Towing Mirrors And UK Law
Do you comply?
The law around towing mirrors is straightforward; however, it may be shocking to realise that many UK caravaners either don’t understand it, or completely disregard the rules …
Caravaners can sometimes think towing mirrors are something that they can do without, but the law says differently. Drivers must use mirrors that allow them to clearly see an area that is 4 metres wide from the side of their caravan, at a distance of 20 metres.
“As caravans are much wider than cars, it’s not possible to comply with the law unless you use towing mirrors!”
Merely adjusting the mirrors on larger vehicles, such as a 4×4, is not good enough as there will still be blind-spots that the driver can’t see. Remember, they have to ‘clearly see’ a 4 x 20-metre area on each side of the caravan.
The Caravan Safety and Security Group (CSSG) warned:
”many drivers wrongly believe that because they are towing with substantial 4×4 vehicles, that towing mirrors are not required. When police check caravan outfits, one of the most common problems they find is a lack of towing mirrors; something that could potentially cost you more than the price of the mirrors.”
Most towing mirrors are either strapped and clamped onto the existing vehicle mirror, and these offer a more secure and steady solution to comply with UK legislation. However, suction type towing mirrors can be easier to adjust although they may obscure a little bit of view from the existing mirrors when fitted.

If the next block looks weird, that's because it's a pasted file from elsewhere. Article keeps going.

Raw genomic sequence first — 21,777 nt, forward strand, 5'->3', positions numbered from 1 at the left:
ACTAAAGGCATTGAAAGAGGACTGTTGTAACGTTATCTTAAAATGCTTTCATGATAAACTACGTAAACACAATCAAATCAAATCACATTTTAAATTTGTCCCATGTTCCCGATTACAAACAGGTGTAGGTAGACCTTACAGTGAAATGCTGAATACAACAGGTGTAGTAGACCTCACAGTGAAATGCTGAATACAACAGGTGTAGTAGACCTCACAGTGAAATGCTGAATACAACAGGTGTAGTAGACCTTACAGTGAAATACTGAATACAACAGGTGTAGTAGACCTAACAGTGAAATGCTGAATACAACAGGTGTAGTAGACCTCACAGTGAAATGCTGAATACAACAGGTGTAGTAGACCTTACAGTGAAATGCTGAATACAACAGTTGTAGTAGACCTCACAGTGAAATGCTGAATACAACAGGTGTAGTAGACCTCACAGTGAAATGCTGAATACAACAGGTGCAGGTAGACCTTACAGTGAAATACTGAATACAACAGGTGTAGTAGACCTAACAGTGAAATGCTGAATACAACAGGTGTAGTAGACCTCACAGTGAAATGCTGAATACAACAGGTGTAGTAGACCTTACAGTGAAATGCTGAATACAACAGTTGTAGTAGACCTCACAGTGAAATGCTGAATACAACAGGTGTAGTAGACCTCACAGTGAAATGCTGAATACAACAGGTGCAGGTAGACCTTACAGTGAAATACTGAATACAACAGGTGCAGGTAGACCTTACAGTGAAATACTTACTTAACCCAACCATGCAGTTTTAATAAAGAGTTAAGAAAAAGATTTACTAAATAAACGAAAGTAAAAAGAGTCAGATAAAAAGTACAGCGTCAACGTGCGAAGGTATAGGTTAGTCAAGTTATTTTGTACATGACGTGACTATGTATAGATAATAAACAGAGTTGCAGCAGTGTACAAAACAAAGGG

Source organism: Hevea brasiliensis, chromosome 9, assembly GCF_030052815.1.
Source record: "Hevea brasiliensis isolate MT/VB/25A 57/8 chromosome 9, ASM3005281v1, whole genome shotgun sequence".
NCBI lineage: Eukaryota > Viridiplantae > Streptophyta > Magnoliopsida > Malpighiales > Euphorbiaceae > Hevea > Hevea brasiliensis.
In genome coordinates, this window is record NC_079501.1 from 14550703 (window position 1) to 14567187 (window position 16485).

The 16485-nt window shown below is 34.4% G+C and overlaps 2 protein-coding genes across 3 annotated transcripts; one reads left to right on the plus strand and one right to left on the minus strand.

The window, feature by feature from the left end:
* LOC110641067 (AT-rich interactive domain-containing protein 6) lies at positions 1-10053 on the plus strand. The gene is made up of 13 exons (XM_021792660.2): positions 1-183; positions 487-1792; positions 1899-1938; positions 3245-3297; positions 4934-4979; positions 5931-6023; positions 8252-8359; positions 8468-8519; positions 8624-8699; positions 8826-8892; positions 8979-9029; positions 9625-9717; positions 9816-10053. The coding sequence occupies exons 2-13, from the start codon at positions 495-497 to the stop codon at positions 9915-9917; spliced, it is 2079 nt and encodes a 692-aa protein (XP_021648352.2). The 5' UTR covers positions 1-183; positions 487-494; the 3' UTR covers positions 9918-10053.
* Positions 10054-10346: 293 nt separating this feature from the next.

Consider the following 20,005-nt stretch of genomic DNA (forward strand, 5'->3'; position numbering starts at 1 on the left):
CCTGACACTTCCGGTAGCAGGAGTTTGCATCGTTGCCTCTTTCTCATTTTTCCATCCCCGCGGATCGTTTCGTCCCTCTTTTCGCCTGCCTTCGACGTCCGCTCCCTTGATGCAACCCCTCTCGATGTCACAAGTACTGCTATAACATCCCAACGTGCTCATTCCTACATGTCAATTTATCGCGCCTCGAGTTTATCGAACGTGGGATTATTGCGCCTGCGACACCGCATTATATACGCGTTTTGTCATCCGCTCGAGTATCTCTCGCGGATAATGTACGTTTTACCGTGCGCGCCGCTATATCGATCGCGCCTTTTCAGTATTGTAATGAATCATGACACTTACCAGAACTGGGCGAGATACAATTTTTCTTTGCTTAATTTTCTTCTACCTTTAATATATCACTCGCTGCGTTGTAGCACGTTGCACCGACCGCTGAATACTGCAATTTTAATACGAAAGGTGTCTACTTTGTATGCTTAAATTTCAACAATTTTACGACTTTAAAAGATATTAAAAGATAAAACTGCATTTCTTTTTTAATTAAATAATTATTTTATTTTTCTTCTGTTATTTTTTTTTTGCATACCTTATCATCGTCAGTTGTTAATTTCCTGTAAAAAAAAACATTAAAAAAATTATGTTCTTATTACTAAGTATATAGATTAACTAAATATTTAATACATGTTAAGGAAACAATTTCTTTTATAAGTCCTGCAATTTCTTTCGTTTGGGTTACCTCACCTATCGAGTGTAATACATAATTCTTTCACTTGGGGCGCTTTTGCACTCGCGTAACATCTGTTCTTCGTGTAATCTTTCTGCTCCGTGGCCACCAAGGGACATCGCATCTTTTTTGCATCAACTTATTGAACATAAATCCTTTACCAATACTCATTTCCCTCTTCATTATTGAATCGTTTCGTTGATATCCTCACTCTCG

Some caravanners say that a rear view camera, located in the caravan’s rear window is also a useful tool when changing lanes or even reversing. These can be wireless or wired, but remember, they are not a replacement for towing mirrors. Using both maybe a good idea.
Do note though, if you are involved in a road traffic accident which is deemed your fault and you did not have towing mirrors fitted to your vehicle, your insurance will be invalidated so it makes a lot of sense to fit them when towing your caravan.
The guidance set out on this page is provided for general guidance purposes only, and does not purport to be legal advice or a definitive interpretation of the law.